PDFs – I also made pdfs, like readme files, which was included with the games. I wanted them to have the same graphical design as the game, but I had problems on deciding on the format. I would like to make a extended version of them to print out and have in a physical folder on events. Here are the pdfs: The Studie Game SGA 2017, Endless Midnight SGA 2017, Endless Midnight SGA 2017, Awake On Crete SGA 2017, 5Bladed Lotus SGA 2017, and Custom Poems SGA 2017.

LD38 Toxic Isolation


They can’t get you, but you can’t get out.

Monitor the surveillance of a toxic invasion.

Now in VR!

Use the remote controller to zoom into different monitors and use the turrets to stop the advancing plague.

Download (25 mb)

Ludum dare 38 page


Einar – Programming

Jonas – Modelling

Anton – Modelling

Danne – Sound and Music (Lucky Star Creative)

Christoffer – Utility


Cumbersome to test VR – If I maker more VR projects its going to be necessary to have debug tools which makes it possible to test and play the game without VR. Mainly because of two reasons:

Read more…

W17 Mirror Man

Screenshot from 2017-05-04 18:32:41.png

You meet yourself from the future and embark on a jump and shooting journey to perfecting the world.


Gamepad: d-pad/stick (move), a (jump), x (shoot)

Keyboard: Arrowkeys, x, z

FPS: wasd, space, left click

Play Online

Screenshot from 2017-05-04 18:33:01.png

Screenshot from 2017-05-04 18:33:41.png

Screenshot from 2017-05-04 18:34:17.png

Read more…

Game Jam Talk

Game jam Talk 2017-04-10 English

I had a short talk in a local gaming class to highlight a upcoming game jam.

Here are the slides:

English Slides (pdf)

Swedish Slides (pdf)


The goal of the talk was to present game jams in general and a upcoming local meet-up of ludum dare in particularity. So the plan was to talk about game jams and summaries a couple of game jams I have attended in the past. I also planned to make a summary of my own game development experience and why I ended up liking game jams so much, but scope turned out to be key also in writing talks, like in game development.

Read more…

Snow Maker

 The snow storm started a month ago, no rest. So far all the snow has been polluted, dirty or stained. Something is wrong with the sky. The legends tell about the Snow Maker. We are the first expedition going there, and we are going to find the truth.


Snow maker: a fast paced platforming game of dashing between snowflakes and aiming for the sky.


Game pad recommended, the game also have mouse support.

Game pad

Aim – Left stick

Dash – A


Aim – Mouse movement

Dash – Left click

Download windows 1.1, windows 1.0 (game jam version)

SnowMaker Screenshot 3 2017-04-06.png

SnowMaker Screenshot 4 2017-04-06.png

SnowMaker Screenshot 5 2017-04-06


Programming – Christoffer Lundberg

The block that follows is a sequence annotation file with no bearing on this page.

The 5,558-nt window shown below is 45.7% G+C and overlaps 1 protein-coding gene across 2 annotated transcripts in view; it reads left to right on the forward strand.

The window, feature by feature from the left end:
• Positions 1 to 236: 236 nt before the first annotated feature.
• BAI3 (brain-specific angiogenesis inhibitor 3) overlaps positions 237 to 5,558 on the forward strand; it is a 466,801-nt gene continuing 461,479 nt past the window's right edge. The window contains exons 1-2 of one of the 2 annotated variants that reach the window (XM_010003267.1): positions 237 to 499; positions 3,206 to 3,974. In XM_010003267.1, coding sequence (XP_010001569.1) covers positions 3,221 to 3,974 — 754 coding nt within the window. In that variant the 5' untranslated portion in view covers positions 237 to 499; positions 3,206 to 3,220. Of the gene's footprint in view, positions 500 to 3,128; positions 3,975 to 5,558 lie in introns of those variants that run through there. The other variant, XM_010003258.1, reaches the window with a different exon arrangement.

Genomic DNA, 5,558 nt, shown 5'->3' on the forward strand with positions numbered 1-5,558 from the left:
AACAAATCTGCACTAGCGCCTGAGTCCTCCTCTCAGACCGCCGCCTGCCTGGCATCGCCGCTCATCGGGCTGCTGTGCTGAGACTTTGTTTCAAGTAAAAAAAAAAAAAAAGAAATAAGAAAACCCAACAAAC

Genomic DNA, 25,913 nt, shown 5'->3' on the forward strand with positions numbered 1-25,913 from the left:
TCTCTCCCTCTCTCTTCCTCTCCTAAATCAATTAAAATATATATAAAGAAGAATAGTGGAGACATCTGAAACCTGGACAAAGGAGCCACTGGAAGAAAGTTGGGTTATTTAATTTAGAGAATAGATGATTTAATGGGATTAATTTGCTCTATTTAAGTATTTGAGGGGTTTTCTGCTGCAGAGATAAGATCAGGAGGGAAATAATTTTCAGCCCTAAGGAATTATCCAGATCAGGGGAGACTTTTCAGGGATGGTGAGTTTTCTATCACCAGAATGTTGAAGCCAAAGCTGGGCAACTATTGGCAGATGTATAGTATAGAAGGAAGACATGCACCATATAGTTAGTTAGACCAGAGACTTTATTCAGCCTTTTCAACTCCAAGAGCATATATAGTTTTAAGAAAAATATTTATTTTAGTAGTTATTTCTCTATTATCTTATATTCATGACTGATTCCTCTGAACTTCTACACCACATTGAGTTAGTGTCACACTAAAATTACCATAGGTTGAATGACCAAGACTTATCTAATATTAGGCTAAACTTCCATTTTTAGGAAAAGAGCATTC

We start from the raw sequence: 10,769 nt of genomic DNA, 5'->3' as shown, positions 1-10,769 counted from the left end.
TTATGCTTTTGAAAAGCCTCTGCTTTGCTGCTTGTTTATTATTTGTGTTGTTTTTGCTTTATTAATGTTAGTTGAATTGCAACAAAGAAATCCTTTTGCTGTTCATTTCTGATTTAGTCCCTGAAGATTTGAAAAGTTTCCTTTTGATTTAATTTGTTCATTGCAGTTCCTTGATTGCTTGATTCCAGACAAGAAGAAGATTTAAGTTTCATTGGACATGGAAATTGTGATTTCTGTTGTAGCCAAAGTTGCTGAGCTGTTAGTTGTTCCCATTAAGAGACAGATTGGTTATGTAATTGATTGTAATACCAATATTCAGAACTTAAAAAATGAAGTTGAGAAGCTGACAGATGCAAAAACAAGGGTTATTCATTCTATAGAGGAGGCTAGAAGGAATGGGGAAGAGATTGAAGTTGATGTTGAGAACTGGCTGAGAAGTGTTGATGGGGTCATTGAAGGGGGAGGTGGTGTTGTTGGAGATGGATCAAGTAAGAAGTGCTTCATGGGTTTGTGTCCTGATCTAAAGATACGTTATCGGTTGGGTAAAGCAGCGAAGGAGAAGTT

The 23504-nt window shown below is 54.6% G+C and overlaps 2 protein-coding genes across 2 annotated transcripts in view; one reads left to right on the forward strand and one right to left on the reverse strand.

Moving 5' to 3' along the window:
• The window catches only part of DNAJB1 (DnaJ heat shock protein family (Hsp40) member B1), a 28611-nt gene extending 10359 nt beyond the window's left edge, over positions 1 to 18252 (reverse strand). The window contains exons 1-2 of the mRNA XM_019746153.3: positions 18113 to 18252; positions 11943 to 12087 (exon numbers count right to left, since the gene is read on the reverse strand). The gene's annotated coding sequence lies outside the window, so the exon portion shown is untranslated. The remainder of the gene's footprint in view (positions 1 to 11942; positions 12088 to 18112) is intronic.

Snow Junk – Jessika Åström

Character Design – Jessica Öhlund

Background Art – Xiaoshu Mayer

Special Thanks – Audun Otherbech & Arctic game lab


Music – Technological Ambience by burning-mir (public domain)

Wale sound (public domain)

Sound effects made in sfxr

Made in Construct 2

W16 Bigfoot Battle

Bigfoot Battle StartScreen.png

Giants competing with elemental forces of the highlands in a strategic two player duel.


Chose elements – keyboard, mouse or touch

Play Online (also works on mobile)

Bigfoot Battle tutorial.png

Bigfoot Battle Gameplay.png


Made in Construct 2

Public domain music by Juhani Junkala (Level 2)

Sound effects are made in sfxr


The idea of the game is base on a strategy game design book; Clockwork game design by Keith Burgun (Keith Burgun also have a youtube channel which describes the same concepts, don’t take them as objective truth, but as a alternative, and exchange all uses of “games” with “strategy games” or “clockwork games”). The main concept of the book is how to create strategy games with as few components as possible which also don’t use design elements as: fast reactions, memorization, grinding and random outcome. I don’t agree with the author on why these elements should be avoided, but I consider it as a interesting challenge, and Bigfoot Battle is the result. (But rock, paper, scissor was considered as a kind of random outcome, as well as simultaneous actions, but hey I tried )

Its nice to have a limited number of components with almost no parameters, because its a lot less to think about for balancing the game, which is nice in short projects. But its also harder to add new objects. Still theres some ideas about having different elements which change lains, slow down other elements and how different terrains on the levels could interact with them.

Also some ideas about resource gathering as a alternative win condition.

It was also the first game where I used a drawing tablet, it worked okay to make outlines in vector and export to png, import, lock alpha, draw on one layer and export back to png. (I use Inkscape for vector graphics, and Krita for drawing) But it takes time… I wanted to have different art for the flame and grass/vegetation, and character portrait, but time…

Most of the playtest problem come from the use of keyboard buttons which is not standardized, and the lack of instant feedback, to make it possible for both players to make actions simultaneously.

And overall its hard to playtest multiplayer games, so I’m not really sure how well it stands up in the long run. But I really like the local coop on mobile, so hopefully I will have opportunity to find out in the future.

W15 Custom Poems


Custom Poems is a newly found service, which provides customers to order customized poems for tailored occasions. So fare the demand has been very high and the staff needs extra help. Are you ready to aid the liberation of personalized poetry?



Drag words to assemble lines. You can copy words by dropping them on the copy icon in the right corner. Delete words by dropping them in the trash bin. When you are done, click on the camera in the middle, it will also ask you if you want to save the poem as a image file, png. Keep calm and poems for all!

Play Online (runs on mobile)